That morning, looking at my phone, I decided that I would not let my broken meditation streak make me feel as if I had failed. The progress I had made in building a stronger meditation habit had not vanished. Meditating more frequently had already made its mark on my ability to handle stress and to live in the moment, which was my goal. Not a row of red circles.
I will still keep an eye on my streaks for motivation purposes. But I promise that I’ll keep my tracking in perspective and remind myself what’s really at stake: my health and well-being.
Since launching this blog five years ago, I’ve made some big changes in my life and tried lots of new things. But some days I feel like I’m not doing enough.
I’ve been unemployed for more than a year now. Acting as my mother’s health advocate/personal assistant keeps me pretty busy. Plus, I’m trying to fulfill my longtime dream of becoming a writer. At the same time, I’m trying to accept moving at a slower, gentler pace, which seems to suit me. Still, it’s hard not to feel like I’m behind in a race, and I’m never going to catch up.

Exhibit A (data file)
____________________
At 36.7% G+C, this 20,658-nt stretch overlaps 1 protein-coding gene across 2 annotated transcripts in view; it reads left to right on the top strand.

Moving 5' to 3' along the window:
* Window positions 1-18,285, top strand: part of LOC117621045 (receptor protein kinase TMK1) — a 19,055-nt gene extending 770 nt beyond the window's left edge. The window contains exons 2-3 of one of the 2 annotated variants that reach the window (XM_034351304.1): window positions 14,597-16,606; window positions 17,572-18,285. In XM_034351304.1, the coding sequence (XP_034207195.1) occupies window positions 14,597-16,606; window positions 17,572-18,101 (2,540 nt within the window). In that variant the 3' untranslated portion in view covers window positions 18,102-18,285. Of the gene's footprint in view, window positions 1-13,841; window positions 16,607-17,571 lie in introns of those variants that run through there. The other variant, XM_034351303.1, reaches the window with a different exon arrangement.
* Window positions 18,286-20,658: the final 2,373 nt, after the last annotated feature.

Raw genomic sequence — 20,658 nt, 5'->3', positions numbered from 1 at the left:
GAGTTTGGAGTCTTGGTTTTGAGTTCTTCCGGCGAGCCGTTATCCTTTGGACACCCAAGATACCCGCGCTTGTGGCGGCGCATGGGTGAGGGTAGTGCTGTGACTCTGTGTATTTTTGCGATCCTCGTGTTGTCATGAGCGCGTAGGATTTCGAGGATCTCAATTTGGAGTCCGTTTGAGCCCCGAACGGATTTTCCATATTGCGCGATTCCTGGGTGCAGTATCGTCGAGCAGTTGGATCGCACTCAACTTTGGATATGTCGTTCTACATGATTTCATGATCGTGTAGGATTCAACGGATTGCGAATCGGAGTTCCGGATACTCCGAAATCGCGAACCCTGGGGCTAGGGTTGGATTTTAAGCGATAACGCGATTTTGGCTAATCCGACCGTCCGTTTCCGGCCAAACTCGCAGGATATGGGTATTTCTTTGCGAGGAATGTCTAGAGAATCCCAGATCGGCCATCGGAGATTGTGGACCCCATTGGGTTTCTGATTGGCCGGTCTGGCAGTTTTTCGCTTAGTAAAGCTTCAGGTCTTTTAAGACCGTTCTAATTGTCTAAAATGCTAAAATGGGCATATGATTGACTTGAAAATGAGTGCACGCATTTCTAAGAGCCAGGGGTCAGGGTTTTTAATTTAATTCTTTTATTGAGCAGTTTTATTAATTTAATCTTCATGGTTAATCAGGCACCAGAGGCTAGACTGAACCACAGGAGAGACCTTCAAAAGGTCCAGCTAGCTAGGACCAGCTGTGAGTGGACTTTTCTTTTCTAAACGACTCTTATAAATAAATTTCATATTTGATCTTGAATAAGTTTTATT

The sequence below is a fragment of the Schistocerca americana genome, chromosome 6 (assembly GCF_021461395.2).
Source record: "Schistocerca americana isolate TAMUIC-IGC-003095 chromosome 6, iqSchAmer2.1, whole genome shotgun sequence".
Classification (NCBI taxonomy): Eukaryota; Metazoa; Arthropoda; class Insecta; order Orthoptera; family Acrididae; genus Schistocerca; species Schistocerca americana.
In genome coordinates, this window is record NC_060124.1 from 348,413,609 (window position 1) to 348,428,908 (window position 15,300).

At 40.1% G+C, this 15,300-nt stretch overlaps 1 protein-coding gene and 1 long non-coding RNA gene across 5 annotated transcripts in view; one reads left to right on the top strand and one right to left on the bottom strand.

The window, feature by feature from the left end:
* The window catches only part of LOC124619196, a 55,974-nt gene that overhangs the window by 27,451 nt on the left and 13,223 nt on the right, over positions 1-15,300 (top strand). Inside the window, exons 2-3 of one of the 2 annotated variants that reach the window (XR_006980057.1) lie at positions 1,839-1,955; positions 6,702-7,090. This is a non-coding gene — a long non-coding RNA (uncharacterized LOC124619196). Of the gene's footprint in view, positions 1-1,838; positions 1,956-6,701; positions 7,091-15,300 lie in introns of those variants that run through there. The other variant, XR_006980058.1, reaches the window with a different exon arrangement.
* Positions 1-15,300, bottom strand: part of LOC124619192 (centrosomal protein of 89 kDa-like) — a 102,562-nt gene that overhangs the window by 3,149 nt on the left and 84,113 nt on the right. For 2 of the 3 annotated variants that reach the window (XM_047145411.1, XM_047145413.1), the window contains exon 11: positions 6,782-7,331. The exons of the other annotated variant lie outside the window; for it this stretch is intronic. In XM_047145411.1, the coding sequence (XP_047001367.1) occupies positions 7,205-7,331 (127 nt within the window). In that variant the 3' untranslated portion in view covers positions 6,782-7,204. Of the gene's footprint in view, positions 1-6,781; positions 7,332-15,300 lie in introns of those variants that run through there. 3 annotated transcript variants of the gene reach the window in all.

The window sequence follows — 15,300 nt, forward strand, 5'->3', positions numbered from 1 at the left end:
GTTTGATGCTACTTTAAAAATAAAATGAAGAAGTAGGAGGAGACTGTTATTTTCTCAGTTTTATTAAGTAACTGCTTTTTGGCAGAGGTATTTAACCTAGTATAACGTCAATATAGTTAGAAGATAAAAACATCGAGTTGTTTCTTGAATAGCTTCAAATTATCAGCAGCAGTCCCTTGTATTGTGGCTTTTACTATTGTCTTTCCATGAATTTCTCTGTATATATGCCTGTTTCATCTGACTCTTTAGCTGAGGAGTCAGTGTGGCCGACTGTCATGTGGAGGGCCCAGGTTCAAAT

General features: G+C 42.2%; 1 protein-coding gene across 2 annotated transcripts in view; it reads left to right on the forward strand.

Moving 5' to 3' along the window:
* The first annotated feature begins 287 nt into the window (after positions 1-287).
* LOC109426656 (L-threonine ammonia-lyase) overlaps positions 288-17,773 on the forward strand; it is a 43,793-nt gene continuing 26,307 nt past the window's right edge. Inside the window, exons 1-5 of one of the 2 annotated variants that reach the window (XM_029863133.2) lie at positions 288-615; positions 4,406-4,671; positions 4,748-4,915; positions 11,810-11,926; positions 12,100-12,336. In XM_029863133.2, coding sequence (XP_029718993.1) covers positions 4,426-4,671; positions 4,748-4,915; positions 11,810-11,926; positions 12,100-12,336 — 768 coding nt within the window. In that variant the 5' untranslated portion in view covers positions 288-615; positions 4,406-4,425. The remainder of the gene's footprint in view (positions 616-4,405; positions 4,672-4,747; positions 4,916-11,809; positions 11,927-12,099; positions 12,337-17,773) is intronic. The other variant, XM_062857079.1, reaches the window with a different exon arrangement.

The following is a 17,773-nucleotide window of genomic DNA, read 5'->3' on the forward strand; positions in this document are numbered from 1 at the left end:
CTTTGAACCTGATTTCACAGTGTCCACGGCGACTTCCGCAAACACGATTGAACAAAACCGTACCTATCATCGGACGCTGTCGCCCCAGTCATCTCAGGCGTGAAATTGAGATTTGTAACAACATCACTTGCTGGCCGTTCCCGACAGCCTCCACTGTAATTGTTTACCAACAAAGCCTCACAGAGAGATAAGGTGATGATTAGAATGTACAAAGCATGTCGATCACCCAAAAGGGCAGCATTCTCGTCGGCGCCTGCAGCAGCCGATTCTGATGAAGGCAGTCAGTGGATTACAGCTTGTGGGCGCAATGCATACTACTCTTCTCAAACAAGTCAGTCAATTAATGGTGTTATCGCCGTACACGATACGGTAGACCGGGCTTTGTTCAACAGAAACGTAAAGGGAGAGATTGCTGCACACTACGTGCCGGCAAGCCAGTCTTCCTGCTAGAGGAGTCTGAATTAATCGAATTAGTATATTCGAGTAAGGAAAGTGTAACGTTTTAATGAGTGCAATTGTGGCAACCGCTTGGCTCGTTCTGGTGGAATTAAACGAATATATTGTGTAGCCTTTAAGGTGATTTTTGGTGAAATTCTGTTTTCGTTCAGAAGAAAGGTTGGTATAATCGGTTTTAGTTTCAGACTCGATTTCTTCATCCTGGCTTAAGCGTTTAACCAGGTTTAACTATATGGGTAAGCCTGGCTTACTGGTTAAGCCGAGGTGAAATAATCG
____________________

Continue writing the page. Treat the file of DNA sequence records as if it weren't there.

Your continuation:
While scrolling through Instagram this morning, I encountered a post by author Glennon Doyle that suggested: “Instead of thinking about how far there is to go…consider how far you’ve come.”
So, I decided to review what I’ve been up to in 2021 and give myself credit for all the things I’ve done. Surprisingly, I ended up with so much stuff, I’m doing this in two parts!
If you’re not into me bragging on myself, then I’ll see you in the new year. Otherwise, let’s get started…
In case you don’t already know, I’ve written a memoir. I started 2021 with about 33,500 words already in my manuscript, and my book now stands at 64,500 words. With all the chapters I added and subtracted, there’s no telling how many words I actually wrote this year.
At the end of spring, I recruited a bunch of people to read my manuscript and provide me with feedback. A total of 10 people have read the whole book so far, including an editor who delivered a very thorough critique. I edited my book a total of five times, and right now it’s with a proofreader.